That the best the morons running the Silsbee, Texas high school could do was punish the girl shows their own moral depravity. (When she was jeered by fellow students in the cafeteria, the school simply told her to stop going to the cafeteria. Bullying is also a big problem in schools and we in America are slowly starting to crack down on it. Just not yet in Silsbee, Texas.)

    The behavior of the school officials, the law “enforcement” officials, and of the entire community, has been atrocious. They disgust me. The girl received no justice whatever. No question about that.

    But. The other issue – the issue that the U.S. Supreme Court was asked to rule upon – was whether or not the school system has control over student activities or whether or not students may participate in school activities and also exercise their First Amendment rights to free speech even if that is contrary to the purpose of the activity. If she is on the cheerleading squad – a voluntary position – could the girl refuse to participate in the cheerleading? The answer is, and always has been in many, many such cases, no. For a variety of reasons, all tried and tested in repetitive court rulings over decades, students – in a school setting – do not have the right to do as they please whenever they please.

    I’m sure our Supreme Court justices were as appalled as we all are over this girl’s shabby treatment. But they weren’t there to rule on the rape case. They were not asked if the entire population of Silsbee, Texas were degenerate and disgusting carbuncles on the backside of humanity. No, they were asked to rule on a First Amendment case of a type they have ruled on before, and this case presented no new angles to explore. So, as they do with all such repetitive cases, they declined to hear it. The Supreme Court declines about 99 out of every 100 cases sent to it, mostly on these very grounds.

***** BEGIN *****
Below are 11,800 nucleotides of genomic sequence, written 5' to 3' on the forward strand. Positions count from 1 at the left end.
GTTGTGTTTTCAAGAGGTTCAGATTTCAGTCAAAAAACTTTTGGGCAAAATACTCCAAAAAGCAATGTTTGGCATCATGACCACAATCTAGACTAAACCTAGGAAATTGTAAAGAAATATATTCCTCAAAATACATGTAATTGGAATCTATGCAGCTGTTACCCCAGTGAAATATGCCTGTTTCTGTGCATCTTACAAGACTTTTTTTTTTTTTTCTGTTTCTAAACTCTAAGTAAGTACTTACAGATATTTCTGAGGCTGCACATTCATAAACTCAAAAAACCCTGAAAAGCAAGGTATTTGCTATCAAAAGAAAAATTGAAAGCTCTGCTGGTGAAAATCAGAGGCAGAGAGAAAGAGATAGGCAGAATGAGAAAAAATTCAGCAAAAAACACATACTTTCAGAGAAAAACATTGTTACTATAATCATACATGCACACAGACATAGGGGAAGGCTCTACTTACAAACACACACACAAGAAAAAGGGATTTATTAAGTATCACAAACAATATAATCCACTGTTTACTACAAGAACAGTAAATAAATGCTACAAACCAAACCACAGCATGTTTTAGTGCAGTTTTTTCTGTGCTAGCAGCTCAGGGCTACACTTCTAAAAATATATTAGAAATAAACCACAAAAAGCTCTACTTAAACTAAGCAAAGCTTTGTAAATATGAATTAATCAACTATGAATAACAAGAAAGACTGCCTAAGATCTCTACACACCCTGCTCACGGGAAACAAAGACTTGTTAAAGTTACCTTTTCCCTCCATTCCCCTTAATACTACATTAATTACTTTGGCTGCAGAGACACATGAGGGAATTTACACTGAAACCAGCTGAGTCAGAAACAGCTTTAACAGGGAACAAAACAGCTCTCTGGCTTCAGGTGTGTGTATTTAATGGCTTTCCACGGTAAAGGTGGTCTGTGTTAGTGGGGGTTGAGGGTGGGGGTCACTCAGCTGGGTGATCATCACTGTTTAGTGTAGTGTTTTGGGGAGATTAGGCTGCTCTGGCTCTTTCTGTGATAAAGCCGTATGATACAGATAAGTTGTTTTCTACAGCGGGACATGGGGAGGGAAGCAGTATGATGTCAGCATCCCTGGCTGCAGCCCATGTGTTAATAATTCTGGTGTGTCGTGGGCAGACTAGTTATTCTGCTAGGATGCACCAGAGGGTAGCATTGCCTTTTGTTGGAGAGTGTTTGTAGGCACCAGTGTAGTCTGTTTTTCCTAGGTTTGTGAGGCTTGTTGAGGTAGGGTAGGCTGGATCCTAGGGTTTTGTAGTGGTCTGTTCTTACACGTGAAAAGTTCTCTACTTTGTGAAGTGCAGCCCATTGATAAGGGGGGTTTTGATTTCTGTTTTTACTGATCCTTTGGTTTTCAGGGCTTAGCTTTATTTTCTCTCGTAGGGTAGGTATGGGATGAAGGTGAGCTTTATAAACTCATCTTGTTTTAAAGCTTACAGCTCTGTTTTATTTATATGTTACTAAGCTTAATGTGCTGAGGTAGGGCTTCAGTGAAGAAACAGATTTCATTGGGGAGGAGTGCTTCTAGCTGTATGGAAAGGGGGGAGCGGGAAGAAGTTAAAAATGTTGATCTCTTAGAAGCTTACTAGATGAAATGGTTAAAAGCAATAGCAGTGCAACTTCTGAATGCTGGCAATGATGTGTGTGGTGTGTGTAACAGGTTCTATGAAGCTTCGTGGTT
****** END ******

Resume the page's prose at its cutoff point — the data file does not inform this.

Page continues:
This happened in Texas – an American state fairly notorious for its sustained marginalisation of women. I hope there will be major blowback from this, but I doubt it. When things like this happen in Iran or Saudi Arabia, people will fall over themselves to remark on it but ‘We’ are infallible, of course.

    I recommend signing the petition if you find this as appalling as I do.

  13. Arif — on 11th May, 2011 at 8:13 am  

    KJB #12 – thank you for the context. This is very kafkaesque.

    I find it difficult to understand why the key issue the student/the petition you link to seems to be focusing on is whether she has a right to refuse cheering the guy. Of course, it is not up to me to say what her priorities should be, and if the right to be on a cheerleading squad and additionally to cheerlead in her own way is the most important thing to her, I am in no position to judge.

    But as an outsider, I would expect that federal authorities should be able to review the investigation by the local authorities which seems to have been so woeful (or criminal in itself). How is it possible for the local criminal justice system to bury the rape kit test and for the local school to put the safety of students so low on their priorities? Is there no mechanism to hold them accountable for that?